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How to calculate your employee retention rate

HR • May 17, 2023 at 9:19 AM • Written by: Elizabeth Walker

As an employer, you likely already know attracting and retaining top talent is crucial for your company’s continued growth and success. Losing employees can mean losing valuable team knowledge, lowering workplace morale, and decreasing employee productivity.

Employee retention is a priority for many companies, but can be especially critical for small employers that rely on limited staff to keep their business running. By tracking your retention, you’ll have a benchmark for measuring the effectiveness of human resources (HR) programs, driving positive business outcomes, and developing strategies to keep top talent from quitting.

This blog provides an overview of how to calculate your employee retention rate, why employee retention matters, and best practices to improve the retention rate at your organization.

Find out how you can boost your employee retention rate with fringe benefits


What does retention rate mean?

An employee retention rate measures the percentage of employees that stay at your company over a specific period of time. It complements your turnover rate, or churn rate, providing a more complete view of employee transition than calculating either metric alone.

Turnover rate and retention rate are often used interchangeably, but the two aren’t the same. Retention rates are the rates of employees staying, while turnover rate is the rate at which employees leave.

In later sections, we’ll go over how you can easily calculate the employee retention rate at your organization. But remember that this simple calculation is more than just a data point.

Your retention rate helps you understand whether your organization provides a positive employee experience that retains a stable workforce. It also helps you uncover whether your organization motivates and engages your staff.

By comparing retention rates over a set time period, you can examine what your employees are missing and make the necessary adjustments to their experience.

Why is employee retention important for business owners?

Your talent is your organization’s most valuable asset. Without it, you won’t be able to achieve your business goals or drive initiatives to maintain a successful business. That’s why employee retention should be one of your top concerns.

Employee turnover disrupts the flow and success of a functioning business. For example—not counting layoffs or other types of involuntary termination—a whopping 50.5 million people1 quit their jobs in 2022. When employees quit, they leave a knowledge gap, creating more work for the remaining team members.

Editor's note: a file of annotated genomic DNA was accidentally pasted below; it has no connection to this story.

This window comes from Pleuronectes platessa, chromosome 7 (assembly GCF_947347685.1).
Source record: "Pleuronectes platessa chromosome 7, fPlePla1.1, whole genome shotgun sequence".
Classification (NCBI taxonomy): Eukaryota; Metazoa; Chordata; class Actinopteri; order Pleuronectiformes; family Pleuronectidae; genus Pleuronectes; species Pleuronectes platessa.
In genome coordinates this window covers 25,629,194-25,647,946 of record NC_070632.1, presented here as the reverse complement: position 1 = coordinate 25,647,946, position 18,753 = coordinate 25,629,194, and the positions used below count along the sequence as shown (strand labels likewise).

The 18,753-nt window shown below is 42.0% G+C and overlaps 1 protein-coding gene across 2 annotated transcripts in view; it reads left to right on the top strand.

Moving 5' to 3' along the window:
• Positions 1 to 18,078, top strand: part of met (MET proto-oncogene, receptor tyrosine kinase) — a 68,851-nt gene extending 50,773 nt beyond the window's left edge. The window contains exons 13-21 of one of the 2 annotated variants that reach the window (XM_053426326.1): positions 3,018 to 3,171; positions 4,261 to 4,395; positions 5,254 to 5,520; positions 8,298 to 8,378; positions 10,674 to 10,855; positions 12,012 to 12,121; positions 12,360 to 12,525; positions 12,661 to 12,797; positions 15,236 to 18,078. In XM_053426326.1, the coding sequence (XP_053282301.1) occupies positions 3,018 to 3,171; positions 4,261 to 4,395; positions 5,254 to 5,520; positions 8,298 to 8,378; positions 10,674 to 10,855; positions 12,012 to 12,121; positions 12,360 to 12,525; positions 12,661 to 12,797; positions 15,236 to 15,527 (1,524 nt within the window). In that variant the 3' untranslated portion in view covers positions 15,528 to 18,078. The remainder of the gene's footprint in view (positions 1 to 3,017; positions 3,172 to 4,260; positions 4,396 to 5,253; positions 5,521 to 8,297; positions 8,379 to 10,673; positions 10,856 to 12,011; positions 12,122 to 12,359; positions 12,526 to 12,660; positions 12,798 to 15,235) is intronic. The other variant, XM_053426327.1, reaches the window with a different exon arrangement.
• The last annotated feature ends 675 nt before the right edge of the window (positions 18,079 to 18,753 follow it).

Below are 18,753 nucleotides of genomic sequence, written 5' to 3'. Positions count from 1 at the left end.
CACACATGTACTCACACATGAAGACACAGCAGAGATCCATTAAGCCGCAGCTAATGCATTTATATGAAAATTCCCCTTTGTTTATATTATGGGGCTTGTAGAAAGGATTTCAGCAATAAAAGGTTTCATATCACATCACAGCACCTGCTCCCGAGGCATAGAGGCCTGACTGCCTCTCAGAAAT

Being familiar with your employee retention rate can help you identify any problems so you can implement retention strategies to mitigate a high churn rate.

A successful employee retention rate can also lead to:

  • Reduced company costs: Studies show that the average cost for replacing an employee is about 6 to 9 months’ salary, so improving retention rates can reduce overall turnover costs.
  • Increased employee productivity: The longer employees stay at your company, the more productive they become. A high annual turnover rate can lead to reduced efficiency and lower productivity.
  • Improved employee engagement: Analyzing your average employee retention rate on a monthly, quarterly, or annual basis helps you measure the impact of your employee engagement initiatives, thus helping you build a more positive company culture and increase employee morale.

Looking at internal data and comparing retention rates allows you to make smarter strategic moves ahead of time to make your organization more successful. While some turnover is inevitable, the more engaged employees you have, the less likely they will be to leave your company.

How to calculate your employee retention rate

Employee retention rate calculations provide a reference point when determining how your organization compares to others. That’s why calculating it should be a regular exercise to see where you stand during a period of time.

Various calculations can be used, but a sample retention rate formula is below:

(Number of employees at the end of a set time period / the number of employees at the start of a set time period) x 100 = retention rate percentage.

The following table shows an example of the basic formula in practice:

Number of employees at the end of a month

Number of employees at the beginning of a month

Number of employees at the end of a month / the number of employees at the beginning of a month

X 100

Retention rate percentage






When calculating your employee retention rate, it’s important to outline a timeframe that you would like to measure so you can easily compare it to future data of the same timeframe.